Apri – A disciple … Lives a Spirit-empowered life. They are aware that the Holy Spirit enables them to do more than their natural abilities allow. A disciple grows in the ability to cooperate with the Holy Spirit and the gifts the Spirit gives. In short, a disciple lives “by the Spirit” (Gal. 5:16).

May – A disciple … returns to the heart of Jesus to live and proclaim His Kingdom.

Our whole parish will be drinking from these streams together each month. For families, we will have an orientation for parents on Wednesday, September 23 at 6:15 pm in the church to give an overview of the year.


Dcn. Lincoln
Parish Pastoral Leader

Lincoln’s Log 9-13-2020

Seven Streams of Discipleship Formation Part 1

“If today you hear his voice, harden not your hearts.”
Psalm 95:8

God’s invitation never ceases. He is calling each of us to deeper discipleship every moment of every day. But what does that mean? This year our discipleship formation process is focusing on seven streams of discipleship that flow from the heart of Jesus (see Jn. 37:37-38). We are planning some creative new ways to engage these themes (stay tuned), but today I wanted to let you know what these themes are. We will explore one of these themes each month. Here are the first themes we will be exploring:

October – A disciple… drinks from the streams of living water that flow from the heart of Jesus.

November – A disciple … Lives a compassionate life. They seek justice, compassion, and peace in every area of life from the personal to the social to the global. The activities of a disciple are motivated by the love of God and neighbor Jesus’ taught (Cf. Mk. 12:31). Disciples work to bring all relationships into harmony, unity, and balance.

December – A disciple … Lives a prayer-filled life. They are continually drawn into the love of God. A disciple values the inner life, especially silence, solitude, and prayer.

January – A disciple … Lives a sacramental life. They recognize that “the Word became flesh and made his dwelling among us” (Jn. 1:14). They live in a God-soaked world and strive to see the divine presence in the material world. A disciple shares in the sacraments of the church and sees them as primary ways of encountering God.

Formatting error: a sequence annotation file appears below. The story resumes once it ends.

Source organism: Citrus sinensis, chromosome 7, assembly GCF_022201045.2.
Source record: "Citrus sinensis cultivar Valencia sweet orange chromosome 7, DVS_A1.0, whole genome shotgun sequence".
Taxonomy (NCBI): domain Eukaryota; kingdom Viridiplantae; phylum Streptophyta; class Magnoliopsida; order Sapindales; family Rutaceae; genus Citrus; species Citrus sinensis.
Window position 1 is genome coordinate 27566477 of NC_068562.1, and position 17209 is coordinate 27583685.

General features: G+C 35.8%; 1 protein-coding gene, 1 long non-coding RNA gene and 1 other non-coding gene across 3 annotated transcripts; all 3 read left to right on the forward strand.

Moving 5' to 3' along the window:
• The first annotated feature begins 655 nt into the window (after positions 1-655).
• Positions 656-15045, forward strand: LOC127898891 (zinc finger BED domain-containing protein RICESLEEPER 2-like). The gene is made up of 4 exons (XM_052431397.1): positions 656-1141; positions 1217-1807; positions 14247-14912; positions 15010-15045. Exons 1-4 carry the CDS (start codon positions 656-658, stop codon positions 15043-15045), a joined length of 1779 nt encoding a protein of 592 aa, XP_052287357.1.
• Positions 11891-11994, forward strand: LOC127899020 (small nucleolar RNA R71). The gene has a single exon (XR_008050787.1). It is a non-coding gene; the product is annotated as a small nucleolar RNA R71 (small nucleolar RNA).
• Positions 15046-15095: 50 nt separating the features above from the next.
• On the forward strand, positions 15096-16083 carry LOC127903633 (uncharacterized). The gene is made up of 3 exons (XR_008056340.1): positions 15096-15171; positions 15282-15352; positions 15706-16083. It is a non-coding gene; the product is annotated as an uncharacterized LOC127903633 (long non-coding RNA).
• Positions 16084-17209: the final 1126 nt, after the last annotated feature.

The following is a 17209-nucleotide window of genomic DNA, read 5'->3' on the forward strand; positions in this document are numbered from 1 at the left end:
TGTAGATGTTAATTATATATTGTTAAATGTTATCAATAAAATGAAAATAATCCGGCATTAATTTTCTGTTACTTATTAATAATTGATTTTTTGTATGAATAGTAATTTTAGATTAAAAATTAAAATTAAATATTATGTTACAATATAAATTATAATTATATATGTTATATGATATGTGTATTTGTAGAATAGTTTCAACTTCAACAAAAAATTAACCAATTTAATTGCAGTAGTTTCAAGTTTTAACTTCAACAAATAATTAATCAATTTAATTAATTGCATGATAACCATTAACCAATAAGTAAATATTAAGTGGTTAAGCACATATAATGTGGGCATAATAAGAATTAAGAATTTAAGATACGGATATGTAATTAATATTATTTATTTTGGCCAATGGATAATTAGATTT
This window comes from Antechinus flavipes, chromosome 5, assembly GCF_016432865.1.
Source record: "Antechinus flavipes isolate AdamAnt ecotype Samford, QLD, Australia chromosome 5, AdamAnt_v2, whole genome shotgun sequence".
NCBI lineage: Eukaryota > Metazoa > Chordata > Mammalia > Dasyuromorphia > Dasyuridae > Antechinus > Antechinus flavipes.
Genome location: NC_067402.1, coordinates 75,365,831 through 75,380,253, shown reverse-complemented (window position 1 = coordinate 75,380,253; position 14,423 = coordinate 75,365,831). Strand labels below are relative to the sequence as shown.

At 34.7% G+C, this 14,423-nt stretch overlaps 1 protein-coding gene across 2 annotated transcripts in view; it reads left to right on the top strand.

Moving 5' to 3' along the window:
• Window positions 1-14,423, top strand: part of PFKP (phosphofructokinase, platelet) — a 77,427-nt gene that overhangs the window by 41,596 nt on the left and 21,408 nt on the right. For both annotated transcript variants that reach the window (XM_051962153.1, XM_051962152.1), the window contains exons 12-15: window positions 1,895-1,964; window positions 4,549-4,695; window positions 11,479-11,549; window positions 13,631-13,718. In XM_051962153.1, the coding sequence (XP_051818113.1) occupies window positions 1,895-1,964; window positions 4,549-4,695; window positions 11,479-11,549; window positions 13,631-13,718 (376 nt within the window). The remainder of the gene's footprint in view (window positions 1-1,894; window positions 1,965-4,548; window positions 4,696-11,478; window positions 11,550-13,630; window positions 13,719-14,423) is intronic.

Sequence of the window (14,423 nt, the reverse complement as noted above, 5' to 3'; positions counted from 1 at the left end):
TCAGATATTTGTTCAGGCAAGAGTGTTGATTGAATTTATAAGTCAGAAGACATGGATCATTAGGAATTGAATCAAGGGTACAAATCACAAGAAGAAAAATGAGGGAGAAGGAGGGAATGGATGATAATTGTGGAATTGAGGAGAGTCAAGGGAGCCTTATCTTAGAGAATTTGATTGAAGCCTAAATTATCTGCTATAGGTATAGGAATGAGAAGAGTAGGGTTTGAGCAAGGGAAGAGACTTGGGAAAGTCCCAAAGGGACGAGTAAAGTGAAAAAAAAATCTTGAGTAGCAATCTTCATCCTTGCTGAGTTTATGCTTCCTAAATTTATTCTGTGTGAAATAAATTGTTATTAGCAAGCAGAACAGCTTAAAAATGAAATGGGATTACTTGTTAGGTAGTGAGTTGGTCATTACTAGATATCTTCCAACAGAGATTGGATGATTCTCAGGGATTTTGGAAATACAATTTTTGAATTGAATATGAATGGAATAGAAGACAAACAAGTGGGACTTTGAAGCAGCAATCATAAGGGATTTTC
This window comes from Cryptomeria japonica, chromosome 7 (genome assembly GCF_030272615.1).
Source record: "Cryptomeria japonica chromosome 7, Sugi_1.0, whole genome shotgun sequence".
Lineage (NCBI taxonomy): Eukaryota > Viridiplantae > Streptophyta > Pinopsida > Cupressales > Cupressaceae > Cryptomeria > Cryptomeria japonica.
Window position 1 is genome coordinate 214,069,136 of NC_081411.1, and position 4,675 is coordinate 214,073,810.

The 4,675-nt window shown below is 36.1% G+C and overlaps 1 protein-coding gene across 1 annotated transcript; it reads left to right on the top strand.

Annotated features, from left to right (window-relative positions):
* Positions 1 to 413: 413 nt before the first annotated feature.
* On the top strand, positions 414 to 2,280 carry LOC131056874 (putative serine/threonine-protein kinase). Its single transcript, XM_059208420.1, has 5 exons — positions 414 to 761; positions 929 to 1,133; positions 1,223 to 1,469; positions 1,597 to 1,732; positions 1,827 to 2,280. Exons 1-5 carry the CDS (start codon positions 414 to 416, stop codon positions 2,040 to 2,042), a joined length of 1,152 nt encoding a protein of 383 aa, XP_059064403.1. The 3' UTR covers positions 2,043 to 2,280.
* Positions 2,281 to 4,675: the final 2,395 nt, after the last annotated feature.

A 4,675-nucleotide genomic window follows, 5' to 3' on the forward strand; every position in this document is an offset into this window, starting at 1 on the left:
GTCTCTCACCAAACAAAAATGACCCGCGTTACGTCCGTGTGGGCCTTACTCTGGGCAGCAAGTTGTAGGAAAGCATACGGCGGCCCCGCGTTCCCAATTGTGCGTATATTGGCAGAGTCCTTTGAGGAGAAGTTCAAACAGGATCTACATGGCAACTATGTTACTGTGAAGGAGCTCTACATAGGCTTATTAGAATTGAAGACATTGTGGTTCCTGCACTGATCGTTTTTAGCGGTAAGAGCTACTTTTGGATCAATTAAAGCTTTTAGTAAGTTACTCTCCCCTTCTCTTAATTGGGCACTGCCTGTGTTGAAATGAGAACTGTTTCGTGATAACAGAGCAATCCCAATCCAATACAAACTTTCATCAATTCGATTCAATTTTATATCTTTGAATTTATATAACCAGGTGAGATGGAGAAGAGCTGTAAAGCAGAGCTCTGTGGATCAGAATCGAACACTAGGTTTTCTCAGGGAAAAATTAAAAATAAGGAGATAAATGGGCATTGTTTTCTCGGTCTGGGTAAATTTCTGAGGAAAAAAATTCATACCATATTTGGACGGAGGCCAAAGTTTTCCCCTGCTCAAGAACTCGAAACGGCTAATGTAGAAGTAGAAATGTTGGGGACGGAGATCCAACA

Next week I’ll share the themes for the rest of the year!

Our whole parish will be drinking from these streams together each month. For families, we will have an orientation for parents on Wednesday, September 23 at 6:15 pm in the church to give an overview of the year.


Dcn. Lincoln
Parish Pastoral Leader

Deacon Lincoln’s Log 2-19-17

commandments-49012_640“So be perfect, just as your heavenly Father is perfect.”
Mt. 5:48

“Be holy, for I, the LORD, your God, am holy.”
Lv. 19:2

Today’s readings challenge us to be like God.

Yes, you read that right. Today’s readings challenge us to be like God. Leviticus tells us to be holy as God is Holy. Jesus tells us in the Gospel to be perfect as the Father is perfect.

How is it possible to be like God?

The short answer is one word: love!

Love changes us. On a human level, we see this all the time. Fulton Sheen reminds us, “We become like that which we love. If we love what is base, we become base; but if we love what is noble, we become noble.” If we surround ourselves with things that are beautiful and noble, we start to become nobler ourselves. However, if we surround ourselves with things that are wicked and dishonorable, we quickly find ourselves descending to their level. This is especially true of our friendships.

It is even more true on a spiritual level. St. Paul reminds us, “Whoever is joined to the Lord becomes one spirit with him” 1 Cor. 6:17. Our love for the Lord binds us to Him and we become like Him. Rooted in the gift of faith given at our baptism and the other sacraments, our love for the Lord makes all the difference in our lives.